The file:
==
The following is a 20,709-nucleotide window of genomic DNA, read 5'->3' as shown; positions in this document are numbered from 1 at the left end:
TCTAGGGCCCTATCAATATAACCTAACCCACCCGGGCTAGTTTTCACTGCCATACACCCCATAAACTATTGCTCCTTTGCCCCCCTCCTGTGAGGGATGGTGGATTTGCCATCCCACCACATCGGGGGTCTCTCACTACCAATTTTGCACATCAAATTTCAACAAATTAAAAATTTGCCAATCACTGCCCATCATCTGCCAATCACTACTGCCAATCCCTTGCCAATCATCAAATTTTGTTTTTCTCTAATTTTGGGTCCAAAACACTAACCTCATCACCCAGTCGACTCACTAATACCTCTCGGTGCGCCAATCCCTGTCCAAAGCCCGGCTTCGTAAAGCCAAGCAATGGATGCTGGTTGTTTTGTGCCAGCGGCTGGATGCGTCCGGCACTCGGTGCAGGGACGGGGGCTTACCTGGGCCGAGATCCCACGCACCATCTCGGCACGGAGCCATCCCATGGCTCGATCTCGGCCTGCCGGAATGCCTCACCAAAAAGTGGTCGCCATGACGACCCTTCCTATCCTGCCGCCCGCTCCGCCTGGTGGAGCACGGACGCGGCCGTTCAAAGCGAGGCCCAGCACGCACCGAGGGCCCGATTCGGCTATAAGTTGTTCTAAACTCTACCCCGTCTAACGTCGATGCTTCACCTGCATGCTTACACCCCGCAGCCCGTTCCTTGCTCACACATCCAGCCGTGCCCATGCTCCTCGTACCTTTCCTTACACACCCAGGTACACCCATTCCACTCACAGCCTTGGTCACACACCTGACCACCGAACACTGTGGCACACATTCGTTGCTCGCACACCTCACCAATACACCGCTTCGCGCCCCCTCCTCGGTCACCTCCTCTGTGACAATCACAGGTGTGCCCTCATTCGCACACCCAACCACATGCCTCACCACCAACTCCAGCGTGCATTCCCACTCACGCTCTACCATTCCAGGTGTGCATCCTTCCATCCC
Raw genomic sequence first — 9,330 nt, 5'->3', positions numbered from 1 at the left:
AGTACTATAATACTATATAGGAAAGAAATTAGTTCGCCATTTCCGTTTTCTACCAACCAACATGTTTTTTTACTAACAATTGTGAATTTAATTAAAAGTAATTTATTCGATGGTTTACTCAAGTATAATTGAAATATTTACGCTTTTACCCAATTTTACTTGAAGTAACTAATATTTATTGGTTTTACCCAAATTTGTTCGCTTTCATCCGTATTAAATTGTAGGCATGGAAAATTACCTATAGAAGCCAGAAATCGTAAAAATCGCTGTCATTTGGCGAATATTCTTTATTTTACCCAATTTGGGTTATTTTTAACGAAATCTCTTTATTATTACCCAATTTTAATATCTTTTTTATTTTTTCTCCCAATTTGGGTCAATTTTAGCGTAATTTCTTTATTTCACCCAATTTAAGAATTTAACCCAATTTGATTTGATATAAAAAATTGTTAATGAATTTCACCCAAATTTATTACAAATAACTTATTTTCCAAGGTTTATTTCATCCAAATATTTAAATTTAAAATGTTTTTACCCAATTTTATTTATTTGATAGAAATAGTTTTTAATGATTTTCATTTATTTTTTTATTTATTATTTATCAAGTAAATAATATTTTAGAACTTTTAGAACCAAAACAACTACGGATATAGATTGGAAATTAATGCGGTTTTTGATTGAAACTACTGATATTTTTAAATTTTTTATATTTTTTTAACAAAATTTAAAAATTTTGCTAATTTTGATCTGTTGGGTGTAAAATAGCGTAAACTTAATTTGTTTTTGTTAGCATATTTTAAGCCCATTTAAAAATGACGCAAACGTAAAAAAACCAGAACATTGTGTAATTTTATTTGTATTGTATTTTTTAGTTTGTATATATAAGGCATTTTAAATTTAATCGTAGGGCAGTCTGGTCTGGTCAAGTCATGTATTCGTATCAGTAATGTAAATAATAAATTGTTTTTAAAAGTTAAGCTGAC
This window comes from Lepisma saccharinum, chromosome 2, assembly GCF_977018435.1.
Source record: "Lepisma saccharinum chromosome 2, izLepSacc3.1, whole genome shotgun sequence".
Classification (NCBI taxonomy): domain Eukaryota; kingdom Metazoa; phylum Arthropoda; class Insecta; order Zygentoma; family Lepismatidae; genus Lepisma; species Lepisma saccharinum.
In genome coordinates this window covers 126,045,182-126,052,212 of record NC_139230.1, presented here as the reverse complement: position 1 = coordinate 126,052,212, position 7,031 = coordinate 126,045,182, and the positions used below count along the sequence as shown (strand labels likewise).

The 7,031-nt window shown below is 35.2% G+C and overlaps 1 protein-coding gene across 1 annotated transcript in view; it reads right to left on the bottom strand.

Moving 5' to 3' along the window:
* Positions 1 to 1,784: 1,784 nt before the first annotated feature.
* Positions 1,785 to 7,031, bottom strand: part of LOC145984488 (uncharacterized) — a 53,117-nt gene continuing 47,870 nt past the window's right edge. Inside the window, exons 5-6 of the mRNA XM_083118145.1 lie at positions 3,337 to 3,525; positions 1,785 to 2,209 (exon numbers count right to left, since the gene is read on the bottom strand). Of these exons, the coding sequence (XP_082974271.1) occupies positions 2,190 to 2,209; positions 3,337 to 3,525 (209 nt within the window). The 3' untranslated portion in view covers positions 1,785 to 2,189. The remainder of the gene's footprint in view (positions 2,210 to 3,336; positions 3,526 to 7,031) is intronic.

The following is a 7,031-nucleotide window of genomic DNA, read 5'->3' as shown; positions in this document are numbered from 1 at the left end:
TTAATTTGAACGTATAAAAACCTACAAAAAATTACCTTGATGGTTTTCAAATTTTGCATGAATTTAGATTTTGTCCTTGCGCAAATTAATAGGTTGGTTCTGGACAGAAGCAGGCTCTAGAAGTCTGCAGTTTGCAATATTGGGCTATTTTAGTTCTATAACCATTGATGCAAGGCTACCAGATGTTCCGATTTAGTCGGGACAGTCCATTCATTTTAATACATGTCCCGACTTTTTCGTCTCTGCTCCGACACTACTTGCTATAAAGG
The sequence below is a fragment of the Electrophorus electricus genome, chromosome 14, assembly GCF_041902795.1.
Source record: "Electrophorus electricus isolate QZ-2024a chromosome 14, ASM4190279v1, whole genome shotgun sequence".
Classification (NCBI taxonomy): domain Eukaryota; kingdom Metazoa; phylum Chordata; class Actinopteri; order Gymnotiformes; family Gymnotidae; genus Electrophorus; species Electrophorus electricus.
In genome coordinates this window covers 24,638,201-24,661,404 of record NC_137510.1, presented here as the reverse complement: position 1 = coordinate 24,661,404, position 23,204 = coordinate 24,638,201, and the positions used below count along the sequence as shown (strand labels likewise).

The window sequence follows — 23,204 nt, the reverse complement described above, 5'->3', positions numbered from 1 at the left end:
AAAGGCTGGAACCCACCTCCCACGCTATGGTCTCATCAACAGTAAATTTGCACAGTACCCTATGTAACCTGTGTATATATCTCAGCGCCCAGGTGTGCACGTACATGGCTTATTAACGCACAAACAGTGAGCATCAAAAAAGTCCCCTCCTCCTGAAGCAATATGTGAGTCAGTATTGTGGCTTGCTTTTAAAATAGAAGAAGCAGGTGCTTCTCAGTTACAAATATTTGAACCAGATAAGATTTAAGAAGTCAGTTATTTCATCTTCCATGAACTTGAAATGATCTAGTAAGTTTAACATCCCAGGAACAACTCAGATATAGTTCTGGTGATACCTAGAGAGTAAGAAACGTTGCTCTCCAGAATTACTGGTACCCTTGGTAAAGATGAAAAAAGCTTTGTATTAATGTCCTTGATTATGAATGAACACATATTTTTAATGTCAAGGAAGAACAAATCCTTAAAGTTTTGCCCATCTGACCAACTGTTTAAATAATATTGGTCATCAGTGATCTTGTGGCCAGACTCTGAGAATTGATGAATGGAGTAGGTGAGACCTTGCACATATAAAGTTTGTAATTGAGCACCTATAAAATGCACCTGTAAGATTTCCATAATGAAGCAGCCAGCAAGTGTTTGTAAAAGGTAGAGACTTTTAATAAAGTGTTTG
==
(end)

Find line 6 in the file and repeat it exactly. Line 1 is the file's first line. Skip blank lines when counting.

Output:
Source record: "Lepisma saccharinum chromosome 2, izLepSacc3.1, whole genome shotgun sequence".